David Abulafia

David Abulafia

David Abulafia is emeritus professor of Mediterranean history at the University of Cambridge.

Was the Black Death racist?

Even the Black Death of the mid-fourteenth century, we are now being told, practised racial discrimination as it raged through Europe wiping out maybe half of the existing population. The new idea is that black people were more likely to die from the plague than white ones. The ‘evidence’ presented by an American researcher and

Tracey Emin and the problem with museum trustees

The Royal Academy has nominated Tracey Emin to be a trustee of the British Museum. There is quite a fanfare about the appointment – she is the first female artist to join the Board. Emin’s ability to shock and to push at the boundaries of what might be considered art, often invoking her own sex life,

Remembering Dido – and the fate of Carthage

It is a curious fact that between the foundation of Tunis by the Arabs in the 7th century and the foundation of Tel Aviv in the early 20th century no major cities were created on the shores of the Mediterranean. Even those cities were not quite new: Tunis, as Katherine Pangonis points out, was partly

Our future life on Earth depends on the state of the ocean

When we observe the ocean we rarely peek beneath its surface. As Helen Czerski shows in her lively and engrossing account of the physics of ocean spaces, we would not see much anyway. Sounds travel well in water, and blue whales talk to one another across thousands of miles; but light soon disappears, apart from

Why is Netflix pretending that Cleopatra was black?

‘I remember my grandmother saying to me: I don’t care what they tell you in school, Cleopatra was black.’ So asserts a trailer for a new Netflix ‘docuseries’ looking at the lives of powerful women in history. Alas for the speaker, an American of African descent, her grandmother’s idea of historical truth was highly subjective.

Was Leonardo da Vinci’s mother a slave?

There is great excitement in Italy, which has spilled over into the British press: Carlo Vecce, a professor from Naples, has discovered documents in the archives of Florence that appear to indicate that Caterina, the mother of Leonardo da Vinci, was a baptised slave who had been brought all the way to Tuscany from the

Were old children’s history books racist?

If Brighton and Hove Council has its way, children as young as seven are to be taught about the ‘white privilege’ supposedly derived from 500 years of colonialism. But is it true that the history we have been learning from childhood has been infused with the great isms of our day – colonialism, imperialism and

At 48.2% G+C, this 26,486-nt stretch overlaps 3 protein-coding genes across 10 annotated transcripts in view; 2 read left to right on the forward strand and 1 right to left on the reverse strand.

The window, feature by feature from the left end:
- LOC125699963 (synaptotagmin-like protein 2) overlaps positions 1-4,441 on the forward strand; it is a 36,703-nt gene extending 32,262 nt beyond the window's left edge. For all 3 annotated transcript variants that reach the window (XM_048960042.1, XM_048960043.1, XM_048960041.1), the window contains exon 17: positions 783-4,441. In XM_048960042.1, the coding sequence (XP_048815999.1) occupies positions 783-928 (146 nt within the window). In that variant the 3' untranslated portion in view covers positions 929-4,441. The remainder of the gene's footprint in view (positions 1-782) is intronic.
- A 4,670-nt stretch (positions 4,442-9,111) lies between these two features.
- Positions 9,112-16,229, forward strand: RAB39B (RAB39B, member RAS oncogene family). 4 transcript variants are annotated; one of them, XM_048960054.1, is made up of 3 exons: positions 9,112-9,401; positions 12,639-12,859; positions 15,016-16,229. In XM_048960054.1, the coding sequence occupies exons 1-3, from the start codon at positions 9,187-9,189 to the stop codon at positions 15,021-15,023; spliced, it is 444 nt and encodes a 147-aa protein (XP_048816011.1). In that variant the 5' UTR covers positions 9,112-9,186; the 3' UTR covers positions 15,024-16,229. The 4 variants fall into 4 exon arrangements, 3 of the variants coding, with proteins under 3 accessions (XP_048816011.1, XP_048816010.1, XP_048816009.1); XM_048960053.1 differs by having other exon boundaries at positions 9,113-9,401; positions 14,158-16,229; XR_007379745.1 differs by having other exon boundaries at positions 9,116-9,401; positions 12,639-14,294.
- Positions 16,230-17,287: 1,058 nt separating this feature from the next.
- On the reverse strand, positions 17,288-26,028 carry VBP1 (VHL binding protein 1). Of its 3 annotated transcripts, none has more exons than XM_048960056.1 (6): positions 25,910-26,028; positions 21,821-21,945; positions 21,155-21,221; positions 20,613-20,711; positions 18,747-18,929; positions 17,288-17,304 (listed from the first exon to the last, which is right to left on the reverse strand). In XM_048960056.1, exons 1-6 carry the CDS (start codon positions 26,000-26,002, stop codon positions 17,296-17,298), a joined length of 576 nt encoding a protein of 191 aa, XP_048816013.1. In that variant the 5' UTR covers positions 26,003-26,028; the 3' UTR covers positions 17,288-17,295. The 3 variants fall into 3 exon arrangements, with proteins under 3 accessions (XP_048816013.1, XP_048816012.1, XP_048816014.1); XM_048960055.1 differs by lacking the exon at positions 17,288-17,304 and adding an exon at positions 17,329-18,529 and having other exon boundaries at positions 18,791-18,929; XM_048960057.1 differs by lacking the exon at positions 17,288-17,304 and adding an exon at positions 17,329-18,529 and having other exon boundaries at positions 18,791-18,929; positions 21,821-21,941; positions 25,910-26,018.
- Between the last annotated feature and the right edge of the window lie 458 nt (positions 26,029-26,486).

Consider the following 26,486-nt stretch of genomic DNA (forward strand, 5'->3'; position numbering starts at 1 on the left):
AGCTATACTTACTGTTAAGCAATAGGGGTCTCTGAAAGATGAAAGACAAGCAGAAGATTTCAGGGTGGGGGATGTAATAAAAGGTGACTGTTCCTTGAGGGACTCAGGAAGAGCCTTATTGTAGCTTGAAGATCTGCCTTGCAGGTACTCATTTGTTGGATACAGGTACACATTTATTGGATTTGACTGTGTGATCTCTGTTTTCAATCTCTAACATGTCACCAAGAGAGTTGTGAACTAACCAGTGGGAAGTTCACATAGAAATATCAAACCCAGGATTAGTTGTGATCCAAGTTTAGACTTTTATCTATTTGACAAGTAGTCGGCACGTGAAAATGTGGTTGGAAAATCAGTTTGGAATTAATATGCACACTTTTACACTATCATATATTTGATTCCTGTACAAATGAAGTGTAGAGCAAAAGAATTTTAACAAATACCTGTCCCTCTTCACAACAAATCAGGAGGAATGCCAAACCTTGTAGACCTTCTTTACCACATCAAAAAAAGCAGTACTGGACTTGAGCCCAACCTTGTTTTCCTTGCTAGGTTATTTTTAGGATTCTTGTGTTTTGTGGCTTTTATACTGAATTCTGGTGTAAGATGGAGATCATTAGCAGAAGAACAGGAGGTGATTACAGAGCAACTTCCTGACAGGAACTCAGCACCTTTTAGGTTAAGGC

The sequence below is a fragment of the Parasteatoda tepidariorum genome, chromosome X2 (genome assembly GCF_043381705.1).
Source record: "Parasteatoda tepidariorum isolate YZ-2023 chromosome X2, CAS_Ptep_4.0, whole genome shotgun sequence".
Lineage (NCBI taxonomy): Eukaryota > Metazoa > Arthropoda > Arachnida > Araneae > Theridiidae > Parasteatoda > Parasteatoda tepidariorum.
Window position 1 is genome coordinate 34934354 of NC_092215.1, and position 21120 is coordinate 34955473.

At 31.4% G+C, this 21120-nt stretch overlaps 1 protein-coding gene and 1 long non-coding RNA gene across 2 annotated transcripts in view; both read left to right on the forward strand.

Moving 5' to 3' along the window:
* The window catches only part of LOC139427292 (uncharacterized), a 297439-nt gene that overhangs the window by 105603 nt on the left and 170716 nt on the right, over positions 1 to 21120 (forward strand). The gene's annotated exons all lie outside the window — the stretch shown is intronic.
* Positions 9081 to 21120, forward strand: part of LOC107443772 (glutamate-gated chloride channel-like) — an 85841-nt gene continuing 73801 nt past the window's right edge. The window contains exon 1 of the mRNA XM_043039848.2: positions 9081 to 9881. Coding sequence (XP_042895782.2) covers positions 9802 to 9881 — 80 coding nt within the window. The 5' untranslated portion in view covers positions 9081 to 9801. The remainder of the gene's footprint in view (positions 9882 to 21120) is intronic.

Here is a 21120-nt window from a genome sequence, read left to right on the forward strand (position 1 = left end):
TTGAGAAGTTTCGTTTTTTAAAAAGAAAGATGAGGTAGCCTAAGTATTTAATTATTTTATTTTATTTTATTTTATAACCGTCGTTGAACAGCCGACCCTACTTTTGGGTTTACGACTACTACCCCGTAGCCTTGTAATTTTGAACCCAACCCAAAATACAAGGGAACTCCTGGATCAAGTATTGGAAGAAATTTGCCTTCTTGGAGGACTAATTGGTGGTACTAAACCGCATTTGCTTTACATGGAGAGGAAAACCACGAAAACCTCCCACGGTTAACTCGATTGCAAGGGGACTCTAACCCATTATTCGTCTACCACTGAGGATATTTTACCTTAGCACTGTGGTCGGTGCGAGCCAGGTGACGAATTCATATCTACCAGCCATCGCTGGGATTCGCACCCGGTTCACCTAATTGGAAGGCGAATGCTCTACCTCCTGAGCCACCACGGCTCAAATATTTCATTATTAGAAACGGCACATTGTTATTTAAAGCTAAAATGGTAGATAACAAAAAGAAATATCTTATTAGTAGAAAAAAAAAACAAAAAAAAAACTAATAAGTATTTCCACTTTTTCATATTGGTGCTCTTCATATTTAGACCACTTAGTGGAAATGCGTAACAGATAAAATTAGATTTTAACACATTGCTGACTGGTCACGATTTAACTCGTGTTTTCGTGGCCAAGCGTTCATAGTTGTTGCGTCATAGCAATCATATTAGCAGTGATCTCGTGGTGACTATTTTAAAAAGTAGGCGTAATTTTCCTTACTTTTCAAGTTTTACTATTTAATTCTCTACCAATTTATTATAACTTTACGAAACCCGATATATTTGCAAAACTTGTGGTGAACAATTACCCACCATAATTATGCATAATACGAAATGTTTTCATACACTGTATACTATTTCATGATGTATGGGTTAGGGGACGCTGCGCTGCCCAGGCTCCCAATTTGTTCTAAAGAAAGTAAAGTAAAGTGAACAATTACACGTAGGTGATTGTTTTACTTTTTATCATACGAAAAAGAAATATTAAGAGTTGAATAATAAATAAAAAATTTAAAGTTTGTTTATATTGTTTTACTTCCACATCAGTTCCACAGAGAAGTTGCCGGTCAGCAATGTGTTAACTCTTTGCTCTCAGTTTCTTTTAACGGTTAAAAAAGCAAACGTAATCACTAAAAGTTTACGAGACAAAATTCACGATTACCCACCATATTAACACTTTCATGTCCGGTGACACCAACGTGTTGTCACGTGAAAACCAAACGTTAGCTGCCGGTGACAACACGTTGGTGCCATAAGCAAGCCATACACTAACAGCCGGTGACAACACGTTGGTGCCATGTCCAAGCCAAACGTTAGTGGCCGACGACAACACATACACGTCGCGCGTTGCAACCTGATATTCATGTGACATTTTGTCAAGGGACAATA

Cambridge’s King’s College Chapel is no place for solar panels

If Cambridge colleges were entitled to register protected characteristics, there is no doubt what they would be in the case of King’s College. Announcing the election of Dr Gillian Tett (currently at the FT) as the next Provost, the current Provost of King’s, Mike Proctor, has described the college as ‘this vibrant and forward-looking institution’.

Harry isn’t the first rebellious ‘spare’

A historian should feel a strong sense of déjà vu on reading about Prince Harry’s rebellion against his family. Rebellious ‘spares’ are a constant feature of English history since at least 1066. Simon Sebag Montefiore’s characteristically vivid new book The World: A Family History offers plenty of gory examples from ancient Egypt, medieval China and

The truth about getting into Oxbridge

Liz Truss suggests that all students who score straight A*s at A-level should be interviewed by Oxford or Cambridge. They, and their parents, might well wonder why they would not be summoned for an interview if they can achieve such impressive results. But it’s not that simple. Post-A-level candidates are much fewer in number than

Courage on the high seas

The Shetland Islands and the Faroes may seem to be somewhere out there in distant waters, marginal and in the greater scheme of things not very important in the history of the world. But from a maritime perspective it is precisely the fact that they are suspended in mid-ocean, surrounded by water that teems with

Can Keir escape?

43 min listen

This week Lara Prendergast and William Moore talk to Katy Balls and the journalist Paul Mason about the future of Labour (00:40). Followed by historian David Abulafia and the Sunday Times education editor Sian Griffiths on the announcement of Cambridge University’s plans to limit the number of their private school students (15:20). Finally, a debate

The culture wars have crept into Oxbridge admissions

The characters in Sarah Vaughan’s thriller Anatomy of a Scandal include rich Oxford undergraduates from Eton whose main preoccupations are drinking and trashing rooms. They are what it is fashionable to call ‘privileged white males’; while the typical female Oxbridge student is ‘slim, tall, well dressed. Entitled… they knew they belonged there’. The truth, however,

Bitter harvest – how Ukraine’s wheat has always been coveted

Publishers love books with ambitious subtitles such as ‘How Bubblegum Made the Modern World’, and this one’s, about American wheat remaking the world, was no doubt devised to appeal to readers in the United States. It is not really appropriate: for ‘American’, read ‘Ukrainian’. The focal point of Oceans of Grain lies very far from